An Andean flamingo in the Atacama Salt Lake (on the Atacama Extension):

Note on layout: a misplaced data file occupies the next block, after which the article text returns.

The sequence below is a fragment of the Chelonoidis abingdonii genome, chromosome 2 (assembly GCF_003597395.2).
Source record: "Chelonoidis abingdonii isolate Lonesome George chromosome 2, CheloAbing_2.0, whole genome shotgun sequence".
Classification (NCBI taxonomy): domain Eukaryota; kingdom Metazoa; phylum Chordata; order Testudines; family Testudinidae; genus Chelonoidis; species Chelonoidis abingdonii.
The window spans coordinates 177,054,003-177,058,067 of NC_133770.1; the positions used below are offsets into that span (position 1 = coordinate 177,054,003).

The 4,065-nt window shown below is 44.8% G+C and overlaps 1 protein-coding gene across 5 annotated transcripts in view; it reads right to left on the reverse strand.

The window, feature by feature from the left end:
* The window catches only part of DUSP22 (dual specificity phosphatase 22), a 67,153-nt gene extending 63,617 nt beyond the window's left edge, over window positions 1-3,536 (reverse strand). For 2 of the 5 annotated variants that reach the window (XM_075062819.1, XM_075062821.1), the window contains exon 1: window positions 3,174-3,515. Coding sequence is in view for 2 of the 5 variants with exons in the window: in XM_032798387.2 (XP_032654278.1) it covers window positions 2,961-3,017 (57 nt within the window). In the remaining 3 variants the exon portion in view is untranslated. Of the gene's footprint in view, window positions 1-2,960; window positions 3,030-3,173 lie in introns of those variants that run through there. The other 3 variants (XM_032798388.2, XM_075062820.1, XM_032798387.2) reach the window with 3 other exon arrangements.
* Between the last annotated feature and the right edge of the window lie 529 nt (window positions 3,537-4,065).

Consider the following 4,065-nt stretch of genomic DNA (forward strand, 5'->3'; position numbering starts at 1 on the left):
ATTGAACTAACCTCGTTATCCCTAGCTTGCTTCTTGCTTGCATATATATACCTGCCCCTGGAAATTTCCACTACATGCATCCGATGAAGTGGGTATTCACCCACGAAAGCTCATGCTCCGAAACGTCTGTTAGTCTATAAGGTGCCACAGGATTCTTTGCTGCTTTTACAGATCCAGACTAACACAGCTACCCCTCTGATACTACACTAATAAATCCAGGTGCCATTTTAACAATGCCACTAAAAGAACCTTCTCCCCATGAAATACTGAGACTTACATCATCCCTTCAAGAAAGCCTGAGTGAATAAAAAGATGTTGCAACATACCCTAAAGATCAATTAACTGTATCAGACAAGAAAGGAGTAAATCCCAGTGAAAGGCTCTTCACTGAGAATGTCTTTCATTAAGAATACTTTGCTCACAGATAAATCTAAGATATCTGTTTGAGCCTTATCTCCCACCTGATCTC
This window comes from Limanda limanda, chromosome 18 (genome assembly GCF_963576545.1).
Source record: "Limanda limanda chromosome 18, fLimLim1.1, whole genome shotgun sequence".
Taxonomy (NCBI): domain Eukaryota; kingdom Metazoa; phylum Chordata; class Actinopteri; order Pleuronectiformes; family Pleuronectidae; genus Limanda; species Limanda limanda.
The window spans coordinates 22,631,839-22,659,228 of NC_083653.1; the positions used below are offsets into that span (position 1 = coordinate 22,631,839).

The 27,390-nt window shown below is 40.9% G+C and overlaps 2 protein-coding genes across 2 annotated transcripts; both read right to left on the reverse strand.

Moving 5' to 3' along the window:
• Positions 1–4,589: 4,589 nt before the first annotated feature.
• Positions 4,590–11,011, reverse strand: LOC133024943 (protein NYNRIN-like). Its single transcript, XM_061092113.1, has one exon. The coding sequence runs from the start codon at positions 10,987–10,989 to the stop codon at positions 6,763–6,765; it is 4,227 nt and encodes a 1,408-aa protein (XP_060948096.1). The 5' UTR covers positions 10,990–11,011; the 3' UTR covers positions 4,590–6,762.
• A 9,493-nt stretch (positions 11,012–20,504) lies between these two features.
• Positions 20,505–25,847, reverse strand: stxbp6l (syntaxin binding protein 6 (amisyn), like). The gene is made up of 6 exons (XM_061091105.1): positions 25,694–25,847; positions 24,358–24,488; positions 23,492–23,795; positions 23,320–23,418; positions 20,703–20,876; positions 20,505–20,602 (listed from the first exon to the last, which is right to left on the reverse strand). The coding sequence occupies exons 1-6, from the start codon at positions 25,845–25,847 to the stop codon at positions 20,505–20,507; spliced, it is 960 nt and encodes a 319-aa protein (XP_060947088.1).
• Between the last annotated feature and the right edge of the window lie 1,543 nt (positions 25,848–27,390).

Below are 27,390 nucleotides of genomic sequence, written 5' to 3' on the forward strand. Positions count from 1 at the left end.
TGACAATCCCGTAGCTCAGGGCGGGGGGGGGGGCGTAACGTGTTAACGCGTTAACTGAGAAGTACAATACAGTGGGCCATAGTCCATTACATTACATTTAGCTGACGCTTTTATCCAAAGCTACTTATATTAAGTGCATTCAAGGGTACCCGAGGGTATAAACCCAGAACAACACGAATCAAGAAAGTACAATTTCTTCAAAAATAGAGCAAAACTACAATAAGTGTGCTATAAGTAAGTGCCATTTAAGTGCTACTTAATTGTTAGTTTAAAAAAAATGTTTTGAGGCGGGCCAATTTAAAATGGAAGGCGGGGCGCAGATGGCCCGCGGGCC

While the Caledonian Star continues up the coast of Chile, a small group of us (fourteen adventurers) has traveled inland to the heart of the Atacama Desert. For the most part it is dry here. It is said that there are weather stations in the Atacama that have never received precipitation. We are based in the high desert, at the city of Calama, at over 8,000 feet above sea level. Here the days are warm and nights are surprisingly cool, under a clear, dry sky of bright stars that seem close enough to touch. Yet, while there may be little or no rain, there is water, underground water from the snowpacks of the vast, looming Andes that sometimes pushes through to the surface. The Salar de Atacama is a badland of rugged blocks of salt and clay, a paste squirted up from below, broken, bright, and sparkling in the desert sun, in the thin air. In places there is open water, salty, but alive. Brineshimp thrive here, in their thousands, in their millions. Their eggs can survive for years in the dry clay until the rise of ground water gives them new life and they in turn give life to others, such as this flamingo.